January 2, 2013 § Leave a comment
Remembering the Past: Tradition and Temporality
As the New Year approaches, the American tradition of reflecting on the year’s past and one’s own future comes to bear on us all. The ritual of a New Year’s renewal is certainly much older than our own nation. According to historians like Michael Kammen, the New Year had always brought a cultural urge in Americans to take stock in the past, and orient one’s self towards a perceived future existence (and by implication one’s present existence). In relation to my investigation and understanding of San Francisco’s collective identity in the 1890s, public New Year’s celebrations offer a similar window into glimpsing the city’s collective identity as other participatory public events such as California’s Admission Day presents. Observing how the city’s inhabitants celebrate this cultural tradition reveals how individuals and groups understand their shared urban society’s existence in time. Similar to Washington’s Birthday, California’s Admission’s Day, and the Fourth of July, mass public celebrations demonstrated symbolic representations of the society’s social order and collective self-awareness.
As the San Francisco’s regional economic and cultural dominance began to be significantly challenged by other Pacific urban centers like Los Angeles and Seattle, the city’s uptick in the 1890s inspired a new debate in the public sphere on the city’s regional status and future. Exemplified in James D. Phelan’s oration on opening day of the 1896 Mechanics’ Fair, San Francisco’s commercial-civic elite saw the dawning of a new era as the ending of the century neared. What was San Francisco’s role within the western most region of the American nation? How did the city’s residents see the New Year in relation to their city? One glimpse of the answer to these questions can be found in observing and analyzing how people participated in these festivities.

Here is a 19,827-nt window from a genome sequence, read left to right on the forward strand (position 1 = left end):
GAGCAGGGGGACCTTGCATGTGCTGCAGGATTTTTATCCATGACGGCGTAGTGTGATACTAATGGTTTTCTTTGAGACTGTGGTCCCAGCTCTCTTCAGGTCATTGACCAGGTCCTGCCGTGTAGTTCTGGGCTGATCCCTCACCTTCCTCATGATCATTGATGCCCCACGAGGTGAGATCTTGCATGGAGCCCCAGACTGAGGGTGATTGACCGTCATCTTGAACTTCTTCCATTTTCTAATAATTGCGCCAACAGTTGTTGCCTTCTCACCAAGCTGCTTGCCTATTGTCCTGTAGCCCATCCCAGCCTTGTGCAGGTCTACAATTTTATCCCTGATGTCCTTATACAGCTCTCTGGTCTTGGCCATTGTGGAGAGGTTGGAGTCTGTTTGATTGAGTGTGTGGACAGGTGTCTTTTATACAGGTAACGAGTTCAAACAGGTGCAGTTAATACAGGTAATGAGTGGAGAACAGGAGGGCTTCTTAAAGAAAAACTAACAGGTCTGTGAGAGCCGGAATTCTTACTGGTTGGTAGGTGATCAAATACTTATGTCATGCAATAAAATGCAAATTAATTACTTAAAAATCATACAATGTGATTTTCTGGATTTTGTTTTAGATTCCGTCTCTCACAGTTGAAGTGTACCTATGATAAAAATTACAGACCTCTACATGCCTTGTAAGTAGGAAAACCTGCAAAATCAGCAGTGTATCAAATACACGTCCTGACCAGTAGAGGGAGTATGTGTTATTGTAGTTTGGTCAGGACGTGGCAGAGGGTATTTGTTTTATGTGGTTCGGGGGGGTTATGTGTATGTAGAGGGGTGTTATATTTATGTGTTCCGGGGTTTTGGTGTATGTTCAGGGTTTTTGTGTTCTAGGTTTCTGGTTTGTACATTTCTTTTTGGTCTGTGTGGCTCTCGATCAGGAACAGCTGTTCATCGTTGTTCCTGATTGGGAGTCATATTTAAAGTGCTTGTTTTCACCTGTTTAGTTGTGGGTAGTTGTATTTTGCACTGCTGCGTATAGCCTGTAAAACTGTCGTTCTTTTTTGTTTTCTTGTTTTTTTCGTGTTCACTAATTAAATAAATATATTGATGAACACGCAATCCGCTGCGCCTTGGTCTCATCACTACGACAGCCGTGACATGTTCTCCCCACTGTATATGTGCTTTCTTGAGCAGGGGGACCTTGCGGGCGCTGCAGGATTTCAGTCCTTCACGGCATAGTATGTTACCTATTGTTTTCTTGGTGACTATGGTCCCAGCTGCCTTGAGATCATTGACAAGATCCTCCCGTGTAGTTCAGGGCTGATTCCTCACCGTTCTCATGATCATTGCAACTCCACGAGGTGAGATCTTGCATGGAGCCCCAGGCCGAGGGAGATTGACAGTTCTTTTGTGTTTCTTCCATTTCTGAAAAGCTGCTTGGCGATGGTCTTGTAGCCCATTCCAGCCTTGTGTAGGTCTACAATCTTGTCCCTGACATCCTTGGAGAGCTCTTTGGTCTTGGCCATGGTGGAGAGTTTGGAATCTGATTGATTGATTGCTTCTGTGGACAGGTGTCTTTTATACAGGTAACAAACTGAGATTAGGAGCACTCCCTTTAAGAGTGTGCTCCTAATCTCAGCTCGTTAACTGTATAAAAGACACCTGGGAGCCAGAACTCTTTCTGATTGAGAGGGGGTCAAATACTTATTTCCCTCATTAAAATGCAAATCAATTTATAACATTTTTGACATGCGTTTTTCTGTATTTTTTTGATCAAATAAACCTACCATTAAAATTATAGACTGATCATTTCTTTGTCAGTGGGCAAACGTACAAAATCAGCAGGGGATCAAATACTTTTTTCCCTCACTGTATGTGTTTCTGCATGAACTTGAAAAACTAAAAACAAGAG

September 12, 2012 § Leave a comment
The Call’s New Era of San Francisco
Published on December 19, 1897 to commemorate the paper’s move into its new headquarters, the “New Era Edition” of the San Francisco Call was distributed across the state and the nation. By 1897, the San Francisco Call had been a longstanding institution in San Francisco since 1856. The front-page of this massive 80pg issue displayed a full illustration of the new structure christened the ‘Claus Spreckels Building.’ The image depicts an imposing steel and stone structure which stands in stark contrast to the pedestrian human landscape in its shadow, a clear vision of urban grandeur. Throughout the paper’s headlines the Call reports a “New Era” has come for not only the newspaper but for the city itself. The migration of the paper into the one of the largest and imposing structures in the city declared their own confidence and evaluation of San Francisco’s significance in the West.
All through the pages in the fall of 1897, the Call reported an economic resurgence in the city and across the state. The chaos of the 1870s and the stagnation of the 1880s, they argued, were behind them. Bolstered by positive economic reports in local, regional, and national markets, the editors presented a vision of the city as the Pacific metropolis. From articles on culture, arts, manufacturing, and agriculture, the Call argued for the continued dominance of the city in the region and downplayed competitors like Seattle and Los Angeles. Reporting on December 21, the Call was not at all disappointed by the overwhelmingly positive response from much of the state’s leading newspapers for the New Era Edition paper. In a way the reviews expressed a general consensus in the Call’s assessment of the region’s progress from its rough mining past. The trajectory of the region would not be slowed, according to the Call:
The earliest mode of travel to the Golden Gate was that known as coasting, for in no other way could California then be reached. San Francisco’s first settlers came hither by water, and although the pony express and overland stage which followed later were succeeded by railroad facilities for passenger and freight transportation, the coast trade of California has always been of vast importance to the people and the State, and will continue to occupy a position of steadily increasing value in the world of commerce as time goes on.
November 21, 2011 § Leave a comment
A New Year Inspires Reflection:
As the New Year approached, many San Franciscan’s took stock in what the year of 1897 had brought the city, California, and the Union. Demonstrating the pervasiveness of the Gold Rush Pioneer Myth of California, writers, intellectuals, and the commercial-civic elite looked to the past with reverence at those Anglo-American who led their city into the future by transforming a temporary rush & boom of the 1850s, into a long-term development into a “New Era,” in the words of the San Francisco Call. As historian of commemoration, John R. Gillis has demonstrated, “memories help us make sense of the world we live in,” and we constantly revise our memories to fit our current identities.
Social Identity Dynamics: